Bill and Steve Schanes. At the Santee swap meet they came upon 900 comic books on sale for fifty dollars.
  • Bill and Steve Schanes. At the Santee swap meet they came upon 900 comic books on sale for fifty dollars.
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In June of 1974, when Steve Schanes was twenty years old and Bill, his brother, was fifteen, they opened their first store, on Cass Street in Pacific Beach, to sell old and new comic books over the counter and through the mail. They lived with their parents, their brother, and two sisters in a ranch-style house on San Joaquin Drive, a side street on the hill that rises to Mt. Soledad, the one above La Jolla with the cross on top.

The Rocketeer/Dave Stevens

The Rocketeer/Dave Stevens

The Schanes family (pronounced shay-ness) had moved there in 1967 from Upper Montclair Heights, New Jersey, a suburb of New York City. To accommodate all seven members of the family, the Schaneses converted the garage into bedrooms for Steve and Bill. Their bedrooms were peculiar even for teen-agers. Entering from the front hallway and passing, on the left-hand side, the washer and dryer, one saw on the right twin rooms, each with a twin bed in it, and in front of each bed a narrow pathway providing access to the door, and everywhere else — comic books. Fourteen thousand of them loaded on racks against the walls.

Ms. Mystic/Neal Adams

Ms. Mystic/Neal Adams

This collection had grown from a whimsical purchase that Steve had made three years before in the company of Bill at the Santee swap meet, where they often went on weekends. They were a team: Steve the talker, with an intuitive sense for a bargain, and Bill with a head for figures and a skill at negotiation that seemed to arise from his not being awed by bluster or authority. On this last point the family has a favorite story.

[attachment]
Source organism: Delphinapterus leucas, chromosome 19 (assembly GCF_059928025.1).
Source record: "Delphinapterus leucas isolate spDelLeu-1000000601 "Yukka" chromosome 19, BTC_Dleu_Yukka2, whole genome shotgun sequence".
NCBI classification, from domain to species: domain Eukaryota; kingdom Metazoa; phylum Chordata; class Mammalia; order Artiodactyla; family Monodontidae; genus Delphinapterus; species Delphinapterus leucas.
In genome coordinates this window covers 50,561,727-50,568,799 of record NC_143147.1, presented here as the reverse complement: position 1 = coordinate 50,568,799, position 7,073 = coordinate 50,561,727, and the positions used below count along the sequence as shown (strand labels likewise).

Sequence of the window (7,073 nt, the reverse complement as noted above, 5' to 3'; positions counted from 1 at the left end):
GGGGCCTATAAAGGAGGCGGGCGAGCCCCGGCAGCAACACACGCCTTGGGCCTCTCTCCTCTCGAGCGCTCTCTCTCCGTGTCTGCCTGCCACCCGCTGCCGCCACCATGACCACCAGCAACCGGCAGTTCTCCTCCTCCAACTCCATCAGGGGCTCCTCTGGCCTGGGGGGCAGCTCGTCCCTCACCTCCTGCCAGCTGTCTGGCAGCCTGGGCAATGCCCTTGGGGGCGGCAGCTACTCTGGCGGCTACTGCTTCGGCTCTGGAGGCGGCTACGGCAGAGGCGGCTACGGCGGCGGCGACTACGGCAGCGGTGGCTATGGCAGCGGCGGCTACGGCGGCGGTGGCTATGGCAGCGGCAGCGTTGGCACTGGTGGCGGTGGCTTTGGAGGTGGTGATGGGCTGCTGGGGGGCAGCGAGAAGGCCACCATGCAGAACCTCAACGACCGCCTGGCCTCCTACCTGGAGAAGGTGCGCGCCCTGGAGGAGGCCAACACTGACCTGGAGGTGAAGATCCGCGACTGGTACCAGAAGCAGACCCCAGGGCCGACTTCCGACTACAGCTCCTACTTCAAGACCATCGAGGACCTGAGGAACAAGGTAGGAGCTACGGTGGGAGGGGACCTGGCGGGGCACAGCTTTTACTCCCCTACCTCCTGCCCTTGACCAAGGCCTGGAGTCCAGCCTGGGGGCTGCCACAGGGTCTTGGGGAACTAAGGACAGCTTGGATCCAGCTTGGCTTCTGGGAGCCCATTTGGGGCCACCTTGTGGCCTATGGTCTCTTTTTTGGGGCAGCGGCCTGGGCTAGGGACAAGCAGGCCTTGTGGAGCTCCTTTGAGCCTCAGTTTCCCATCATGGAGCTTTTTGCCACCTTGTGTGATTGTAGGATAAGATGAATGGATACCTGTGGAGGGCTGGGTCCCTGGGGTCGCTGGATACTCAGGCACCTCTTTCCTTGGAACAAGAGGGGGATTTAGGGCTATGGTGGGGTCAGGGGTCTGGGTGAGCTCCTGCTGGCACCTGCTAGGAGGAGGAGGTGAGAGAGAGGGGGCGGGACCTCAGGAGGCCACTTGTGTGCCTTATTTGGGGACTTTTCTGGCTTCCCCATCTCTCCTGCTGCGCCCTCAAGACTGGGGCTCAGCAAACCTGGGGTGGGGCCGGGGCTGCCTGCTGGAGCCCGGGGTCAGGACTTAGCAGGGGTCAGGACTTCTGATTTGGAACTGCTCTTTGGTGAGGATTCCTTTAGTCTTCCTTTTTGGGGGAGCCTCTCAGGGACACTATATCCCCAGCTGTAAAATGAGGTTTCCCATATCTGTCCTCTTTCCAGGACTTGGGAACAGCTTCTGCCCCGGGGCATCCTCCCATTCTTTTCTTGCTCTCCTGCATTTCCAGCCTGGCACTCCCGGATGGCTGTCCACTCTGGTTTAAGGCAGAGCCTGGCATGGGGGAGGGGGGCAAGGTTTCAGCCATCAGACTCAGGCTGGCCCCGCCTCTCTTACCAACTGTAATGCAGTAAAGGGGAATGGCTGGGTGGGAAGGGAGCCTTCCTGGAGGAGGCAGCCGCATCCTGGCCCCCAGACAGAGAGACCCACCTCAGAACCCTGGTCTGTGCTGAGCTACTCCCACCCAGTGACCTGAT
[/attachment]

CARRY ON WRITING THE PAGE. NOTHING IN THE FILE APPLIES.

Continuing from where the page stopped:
Silver Star/Jack Kirby

Silver Star/Jack Kirby

During the Nixon Administration they lived briefly near Washington, D.C., where father Schanes was the assistant director of policy for the commerce department. One Sunday Bill answered the phone. It was the White House calling for his father. Bill told whoever was on the phone that his father was asleep, and then he hung up. Steve’s particular skill, his glibness, appears to be his compensation for a childhood ailment — dyslexia, or word blindness, which is a neuromotor condition that presents an otherwise normal child with words that appear backward on the page, and with other baffling messages from the message-ridden world.

In July the business moved to a 17,000-square-foot warehouse on Production Avenue in Kearny Mesa.

In July the business moved to a 17,000-square-foot warehouse on Production Avenue in Kearny Mesa.

At the age of seven, a second-grader, Steve locked himself in the bathroom of the family home in New Jersey because he had just been notified that he had flunked. The report card carried a stinging red line of F’s. While he cried in the bathroom, considering suicide via the sliding glass window and the drop to the pavement one story below, his mother on the other side of the door said she loved him. His father later took him aside and told him a few of his own experiences of failure. His parents knew the boy was all right — he could bid and make sixes in bridge; he could certainly pass the second grade.

Paul, Bill, Steve, Christine, and Steven Schanes

Paul, Bill, Steve, Christine, and Steven Schanes

Moreover, his father is a touch dyslexic too: he gets lost when he jogs an unfamiliar route. They hired Steve a tutor, but for years his progress in school was slow. Baseballs hit him in the face. Life hurt. But he continued to develop the aptitudes that his family found in him. He was always the buyer in family enterprises, as when they went to the Christmas-tree lot every year. Once Steve came home with two trees — he could not pass up a deal. They trimmed one and broke the other up for wreaths.